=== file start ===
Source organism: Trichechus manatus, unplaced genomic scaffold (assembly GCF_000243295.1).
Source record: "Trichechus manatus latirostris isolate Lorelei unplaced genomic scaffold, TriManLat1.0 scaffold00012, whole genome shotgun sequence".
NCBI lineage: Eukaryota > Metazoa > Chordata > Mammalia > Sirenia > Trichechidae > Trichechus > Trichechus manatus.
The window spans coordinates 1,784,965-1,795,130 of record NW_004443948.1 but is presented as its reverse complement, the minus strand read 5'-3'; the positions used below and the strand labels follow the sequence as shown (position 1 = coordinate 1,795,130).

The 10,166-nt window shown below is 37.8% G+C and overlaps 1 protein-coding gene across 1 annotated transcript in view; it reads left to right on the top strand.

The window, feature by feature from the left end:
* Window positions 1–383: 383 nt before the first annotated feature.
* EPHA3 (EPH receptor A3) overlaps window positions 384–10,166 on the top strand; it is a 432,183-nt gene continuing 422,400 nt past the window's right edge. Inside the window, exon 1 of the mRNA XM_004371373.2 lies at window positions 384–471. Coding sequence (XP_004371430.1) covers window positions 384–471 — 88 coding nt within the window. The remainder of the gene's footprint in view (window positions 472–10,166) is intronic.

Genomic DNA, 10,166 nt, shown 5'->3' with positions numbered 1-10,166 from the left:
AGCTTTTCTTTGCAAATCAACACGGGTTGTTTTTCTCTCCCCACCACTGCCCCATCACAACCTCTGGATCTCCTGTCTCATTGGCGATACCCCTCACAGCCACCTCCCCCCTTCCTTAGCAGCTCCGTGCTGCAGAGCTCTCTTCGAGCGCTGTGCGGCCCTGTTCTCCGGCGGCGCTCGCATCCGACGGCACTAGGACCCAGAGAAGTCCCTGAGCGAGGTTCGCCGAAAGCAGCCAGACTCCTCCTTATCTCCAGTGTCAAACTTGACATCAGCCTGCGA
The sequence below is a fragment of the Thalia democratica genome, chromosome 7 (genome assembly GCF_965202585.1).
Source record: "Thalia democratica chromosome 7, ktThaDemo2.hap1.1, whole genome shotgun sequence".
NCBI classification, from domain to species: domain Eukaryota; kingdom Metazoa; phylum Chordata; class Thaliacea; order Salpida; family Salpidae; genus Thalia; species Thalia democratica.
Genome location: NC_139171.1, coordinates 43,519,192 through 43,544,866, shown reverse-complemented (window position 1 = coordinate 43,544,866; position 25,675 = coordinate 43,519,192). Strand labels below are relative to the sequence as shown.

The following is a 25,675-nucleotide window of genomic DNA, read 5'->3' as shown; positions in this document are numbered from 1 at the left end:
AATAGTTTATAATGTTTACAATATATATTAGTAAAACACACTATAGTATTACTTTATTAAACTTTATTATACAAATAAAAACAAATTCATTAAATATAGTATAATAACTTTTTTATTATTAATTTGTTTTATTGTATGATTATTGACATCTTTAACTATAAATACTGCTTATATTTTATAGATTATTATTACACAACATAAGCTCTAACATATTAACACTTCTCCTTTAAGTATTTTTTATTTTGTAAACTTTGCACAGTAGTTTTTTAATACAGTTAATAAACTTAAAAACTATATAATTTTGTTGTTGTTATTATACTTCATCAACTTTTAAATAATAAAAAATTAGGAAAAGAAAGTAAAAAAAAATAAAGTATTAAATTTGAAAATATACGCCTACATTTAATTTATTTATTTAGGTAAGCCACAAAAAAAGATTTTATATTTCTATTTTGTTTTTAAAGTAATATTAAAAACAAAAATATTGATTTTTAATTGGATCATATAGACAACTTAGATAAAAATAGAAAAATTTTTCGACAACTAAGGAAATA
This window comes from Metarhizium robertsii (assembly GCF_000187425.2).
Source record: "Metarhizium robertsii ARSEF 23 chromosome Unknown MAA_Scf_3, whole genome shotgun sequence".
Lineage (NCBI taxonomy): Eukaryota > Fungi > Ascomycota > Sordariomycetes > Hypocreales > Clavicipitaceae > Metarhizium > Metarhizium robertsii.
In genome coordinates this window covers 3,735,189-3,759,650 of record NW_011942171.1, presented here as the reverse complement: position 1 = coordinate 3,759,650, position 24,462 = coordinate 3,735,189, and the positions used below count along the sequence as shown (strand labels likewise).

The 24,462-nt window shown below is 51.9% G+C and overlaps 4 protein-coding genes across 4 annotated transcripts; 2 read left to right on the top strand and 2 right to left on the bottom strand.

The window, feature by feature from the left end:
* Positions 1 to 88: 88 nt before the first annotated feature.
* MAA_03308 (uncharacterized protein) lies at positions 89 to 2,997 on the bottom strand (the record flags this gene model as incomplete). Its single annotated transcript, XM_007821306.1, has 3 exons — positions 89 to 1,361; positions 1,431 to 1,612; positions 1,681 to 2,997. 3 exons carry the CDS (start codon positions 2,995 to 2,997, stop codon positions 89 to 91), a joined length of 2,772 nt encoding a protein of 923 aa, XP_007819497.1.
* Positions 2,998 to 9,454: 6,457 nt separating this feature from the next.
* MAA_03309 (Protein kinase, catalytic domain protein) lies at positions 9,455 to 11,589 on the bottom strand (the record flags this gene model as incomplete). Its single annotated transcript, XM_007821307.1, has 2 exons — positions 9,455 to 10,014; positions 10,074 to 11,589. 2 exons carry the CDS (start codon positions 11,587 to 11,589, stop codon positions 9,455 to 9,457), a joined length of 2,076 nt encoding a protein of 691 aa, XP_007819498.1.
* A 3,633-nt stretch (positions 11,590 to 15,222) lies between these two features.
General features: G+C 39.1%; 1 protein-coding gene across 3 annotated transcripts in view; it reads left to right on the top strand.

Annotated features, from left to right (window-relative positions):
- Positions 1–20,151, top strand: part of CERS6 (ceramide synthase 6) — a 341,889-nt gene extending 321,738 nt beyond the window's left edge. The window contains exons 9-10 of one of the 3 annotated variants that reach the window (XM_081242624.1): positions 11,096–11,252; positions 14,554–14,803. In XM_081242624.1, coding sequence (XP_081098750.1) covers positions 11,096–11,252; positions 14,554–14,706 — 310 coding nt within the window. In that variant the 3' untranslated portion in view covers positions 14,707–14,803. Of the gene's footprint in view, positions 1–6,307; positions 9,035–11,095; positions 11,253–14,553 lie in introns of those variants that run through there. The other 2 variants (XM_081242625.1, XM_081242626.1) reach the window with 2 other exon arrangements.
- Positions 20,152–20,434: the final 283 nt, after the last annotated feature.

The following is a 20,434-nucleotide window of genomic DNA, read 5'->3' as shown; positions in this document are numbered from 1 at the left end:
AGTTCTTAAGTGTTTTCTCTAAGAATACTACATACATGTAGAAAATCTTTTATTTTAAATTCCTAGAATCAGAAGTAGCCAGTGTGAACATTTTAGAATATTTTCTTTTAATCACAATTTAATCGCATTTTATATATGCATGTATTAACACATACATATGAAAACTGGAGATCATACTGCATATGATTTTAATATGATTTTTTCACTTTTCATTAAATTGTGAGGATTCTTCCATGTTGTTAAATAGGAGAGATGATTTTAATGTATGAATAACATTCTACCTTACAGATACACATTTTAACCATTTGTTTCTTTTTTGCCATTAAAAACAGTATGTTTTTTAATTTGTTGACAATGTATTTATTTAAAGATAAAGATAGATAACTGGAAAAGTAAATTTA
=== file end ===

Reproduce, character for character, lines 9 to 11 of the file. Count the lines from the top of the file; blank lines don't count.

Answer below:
Genomic DNA, 10,166 nt, shown 5'->3' with positions numbered 1-10,166 from the left:
AGCTTTTCTTTGCAAATCAACACGGGTTGTTTTTCTCTCCCCACCACTGCCCCATCACAACCTCTGGATCTCCTGTCTCATTGGCGATACCCCTCACAGCCACCTCCCCCCTTCCTTAGCAGCTCCGTGCTGCAGAGCTCTCTTCGAGCGCTGTGCGGCCCTGTTCTCCGGCGGCGCTCGCATCCGACGGCACTAGGACCCAGAGAAGTCCCTGAGCGAGGTTCGCCGAAAGCAGCCAGACTCCTCCTTATCTCCAGTGTCAAACTTGACATCAGCCTGCGA
The sequence below is a fragment of the Thalia democratica genome, chromosome 7 (genome assembly GCF_965202585.1).